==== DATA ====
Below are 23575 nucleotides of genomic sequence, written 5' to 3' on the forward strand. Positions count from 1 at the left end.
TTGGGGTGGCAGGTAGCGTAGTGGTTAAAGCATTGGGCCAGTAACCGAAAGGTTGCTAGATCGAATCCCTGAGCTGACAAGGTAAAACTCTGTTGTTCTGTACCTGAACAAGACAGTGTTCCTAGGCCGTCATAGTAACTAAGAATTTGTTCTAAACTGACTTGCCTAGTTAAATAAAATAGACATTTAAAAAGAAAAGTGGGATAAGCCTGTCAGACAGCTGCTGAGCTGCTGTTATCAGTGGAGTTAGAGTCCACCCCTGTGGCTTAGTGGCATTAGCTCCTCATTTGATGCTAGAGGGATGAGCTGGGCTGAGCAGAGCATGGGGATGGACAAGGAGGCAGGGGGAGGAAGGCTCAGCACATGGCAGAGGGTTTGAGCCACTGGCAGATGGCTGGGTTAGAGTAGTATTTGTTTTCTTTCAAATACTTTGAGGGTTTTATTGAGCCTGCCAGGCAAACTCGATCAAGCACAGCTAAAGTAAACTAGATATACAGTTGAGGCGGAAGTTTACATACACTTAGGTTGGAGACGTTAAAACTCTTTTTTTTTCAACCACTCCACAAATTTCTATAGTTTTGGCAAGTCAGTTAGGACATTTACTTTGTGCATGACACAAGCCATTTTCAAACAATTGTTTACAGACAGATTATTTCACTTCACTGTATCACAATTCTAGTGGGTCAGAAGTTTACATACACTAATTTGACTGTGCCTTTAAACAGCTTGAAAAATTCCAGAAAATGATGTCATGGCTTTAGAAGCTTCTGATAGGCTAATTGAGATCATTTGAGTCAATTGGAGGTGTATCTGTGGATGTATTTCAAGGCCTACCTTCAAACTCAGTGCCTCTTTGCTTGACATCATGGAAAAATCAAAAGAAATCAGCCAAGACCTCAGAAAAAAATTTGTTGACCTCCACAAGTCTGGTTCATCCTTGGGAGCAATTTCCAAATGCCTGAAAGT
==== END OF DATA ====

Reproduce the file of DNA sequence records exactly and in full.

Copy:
Below are 23575 nucleotides of genomic sequence, written 5' to 3' on the forward strand. Positions count from 1 at the left end.
TTGGGGTGGCAGGTAGCGTAGTGGTTAAAGCATTGGGCCAGTAACCGAAAGGTTGCTAGATCGAATCCCTGAGCTGACAAGGTAAAACTCTGTTGTTCTGTACCTGAACAAGACAGTGTTCCTAGGCCGTCATAGTAACTAAGAATTTGTTCTAAACTGACTTGCCTAGTTAAATAAAATAGACATTTAAAAAGAAAAGTGGGATAAGCCTGTCAGACAGCTGCTGAGCTGCTGTTATCAGTGGAGTTAGAGTCCACCCCTGTGGCTTAGTGGCATTAGCTCCTCATTTGATGCTAGAGGGATGAGCTGGGCTGAGCAGAGCATGGGGATGGACAAGGAGGCAGGGGGAGGAAGGCTCAGCACATGGCAGAGGGTTTGAGCCACTGGCAGATGGCTGGGTTAGAGTAGTATTTGTTTTCTTTCAAATACTTTGAGGGTTTTATTGAGCCTGCCAGGCAAACTCGATCAAGCACAGCTAAAGTAAACTAGATATACAGTTGAGGCGGAAGTTTACATACACTTAGGTTGGAGACGTTAAAACTCTTTTTTTTTCAACCACTCCACAAATTTCTATAGTTTTGGCAAGTCAGTTAGGACATTTACTTTGTGCATGACACAAGCCATTTTCAAACAATTGTTTACAGACAGATTATTTCACTTCACTGTATCACAATTCTAGTGGGTCAGAAGTTTACATACACTAATTTGACTGTGCCTTTAAACAGCTTGAAAAATTCCAGAAAATGATGTCATGGCTTTAGAAGCTTCTGATAGGCTAATTGAGATCATTTGAGTCAATTGGAGGTGTATCTGTGGATGTATTTCAAGGCCTACCTTCAAACTCAGTGCCTCTTTGCTTGACATCATGGAAAAATCAAAAGAAATCAGCCAAGACCTCAGAAAAAAATTTGTTGACCTCCACAAGTCTGGTTCATCCTTGGGAGCAATTTCCAAATGCCTGAAAGT